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Solar Energy in Japan - Summary

Japan is the fourth largest energy consumer in the world in spite of the population of 120 million that only occupies 2.1% of world population. The largest energy sources used in Japan are oil and coal, which amounts to over 60% of total energy usage in Japan. Japan is a nation poor in resources; therefore roughly 80% of its oil is imported from OPEC: especially, United Arab Emirates, Saudi Arabia, Kuwait, and Iran. Also most coal comes from Australia and the United States.

Using large amount of oil and coal for energy affects the environment negatively. Fossil fuels emit carbon dioxide, which lead to global warming. In 1999, it is reported that Japan emitted carbon dioxide totalling 5% of global emissions.

In the recent decades, people started being concerned about the environment issues. Renewable energy is considered to be one of the solutions to reduce environmental pollution. Renewable energy is environmentally-friendly energy; as they do not emit harmful gasses and we can get energy in perpituity from the sun, water, underground heat and biomass. Regarding the environmental problem, Japan launched a project that promotes renewable energy use for reducing carbon dioxide emissions. Today, Japan uses renewable energy for only 1.3% of the total energy usage. While current renewable energy usage remains low, Japan is planning to accelerate further renewable energy development.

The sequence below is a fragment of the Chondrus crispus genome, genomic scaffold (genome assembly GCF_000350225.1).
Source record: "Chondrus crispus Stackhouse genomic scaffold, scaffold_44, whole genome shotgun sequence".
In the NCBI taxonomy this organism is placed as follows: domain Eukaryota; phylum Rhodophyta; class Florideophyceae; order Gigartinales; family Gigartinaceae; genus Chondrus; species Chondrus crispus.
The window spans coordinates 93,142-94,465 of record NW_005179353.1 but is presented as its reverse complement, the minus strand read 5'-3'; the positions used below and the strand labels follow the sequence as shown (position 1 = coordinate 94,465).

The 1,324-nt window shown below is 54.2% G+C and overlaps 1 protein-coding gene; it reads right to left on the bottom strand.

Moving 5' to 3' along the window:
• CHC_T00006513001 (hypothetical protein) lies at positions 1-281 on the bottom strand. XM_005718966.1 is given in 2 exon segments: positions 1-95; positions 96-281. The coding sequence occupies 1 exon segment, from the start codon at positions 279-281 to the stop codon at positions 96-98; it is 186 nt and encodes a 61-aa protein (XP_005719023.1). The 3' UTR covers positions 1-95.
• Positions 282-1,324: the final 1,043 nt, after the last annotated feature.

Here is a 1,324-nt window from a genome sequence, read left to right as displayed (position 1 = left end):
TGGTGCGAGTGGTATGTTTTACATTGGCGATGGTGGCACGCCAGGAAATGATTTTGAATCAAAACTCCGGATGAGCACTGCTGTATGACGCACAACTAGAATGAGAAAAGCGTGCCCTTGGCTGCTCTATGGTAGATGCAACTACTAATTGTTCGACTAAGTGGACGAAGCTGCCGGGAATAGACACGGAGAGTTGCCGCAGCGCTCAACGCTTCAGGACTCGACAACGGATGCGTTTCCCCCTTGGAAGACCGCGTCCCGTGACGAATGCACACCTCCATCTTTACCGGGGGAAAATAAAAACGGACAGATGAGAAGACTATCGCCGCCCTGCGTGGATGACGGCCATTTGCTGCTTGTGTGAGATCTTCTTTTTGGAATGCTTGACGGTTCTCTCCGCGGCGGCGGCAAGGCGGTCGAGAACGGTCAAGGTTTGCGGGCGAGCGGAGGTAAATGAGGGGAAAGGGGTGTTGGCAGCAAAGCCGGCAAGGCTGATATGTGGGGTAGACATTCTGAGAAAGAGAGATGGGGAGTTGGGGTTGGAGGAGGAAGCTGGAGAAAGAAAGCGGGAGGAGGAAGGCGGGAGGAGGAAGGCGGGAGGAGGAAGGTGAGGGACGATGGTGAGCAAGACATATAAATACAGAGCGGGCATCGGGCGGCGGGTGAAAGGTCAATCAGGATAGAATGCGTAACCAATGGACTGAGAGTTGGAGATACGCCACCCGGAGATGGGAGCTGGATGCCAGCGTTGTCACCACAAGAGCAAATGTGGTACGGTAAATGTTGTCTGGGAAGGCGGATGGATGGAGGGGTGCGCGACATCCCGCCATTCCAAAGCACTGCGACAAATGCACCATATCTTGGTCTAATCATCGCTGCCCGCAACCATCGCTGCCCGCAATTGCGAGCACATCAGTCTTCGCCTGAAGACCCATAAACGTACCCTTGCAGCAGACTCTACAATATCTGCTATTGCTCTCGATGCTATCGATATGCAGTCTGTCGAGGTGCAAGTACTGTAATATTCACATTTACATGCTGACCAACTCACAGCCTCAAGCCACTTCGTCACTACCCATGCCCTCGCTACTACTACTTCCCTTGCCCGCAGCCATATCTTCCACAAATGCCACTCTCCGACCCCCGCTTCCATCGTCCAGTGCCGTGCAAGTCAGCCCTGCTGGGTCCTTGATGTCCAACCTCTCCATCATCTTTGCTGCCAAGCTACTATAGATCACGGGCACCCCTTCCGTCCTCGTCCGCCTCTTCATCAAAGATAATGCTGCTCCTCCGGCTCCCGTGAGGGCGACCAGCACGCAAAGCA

Among them, solar energy is considered as one of the most promising energy alternatives. Solar energy is used as Photovoltaic (PV) for electricity and solar thermal for heating. The research for solar energy is focused on these two solar energy technologies.

Japan is the fastest growing nation that is promoting PV and now leads the world Photovoltaic market. In fact, 45% of photovoltaic cells in the world are manufactured in Japan. The benefits for using PV include high reliability, low operation cost, environmental friendly, modularity and lower construction cost. Also a consumer can sell excess electricity that is produced during the day time back to the electric company. To promote PV in households, the Japanese government offers subsidies for installation costs. Japan is also planning the "Energy from the Desert" project -- intended to establish large scale PV power generation systems in the deserts in cooperation with National University of Mongolia.

While the installation of PV system is intended for households, most solar thermal are currently installed in hospitals and public institutions. Solar thermal requires large equipment, which is relatively difficult to install in households. Solar thermal systems have multiple uses; for example, water heating, room heating and cool-water exchangers. People can save a lot of money and energy by using a solar thermal heat exchanger instead of typical air conditioner that has high electricity consumption.

As Japan improves the cost and efficiencies of these solar technologies, the nation can then export these systems around the world for the benefit of all nations, and the Japanese economy.


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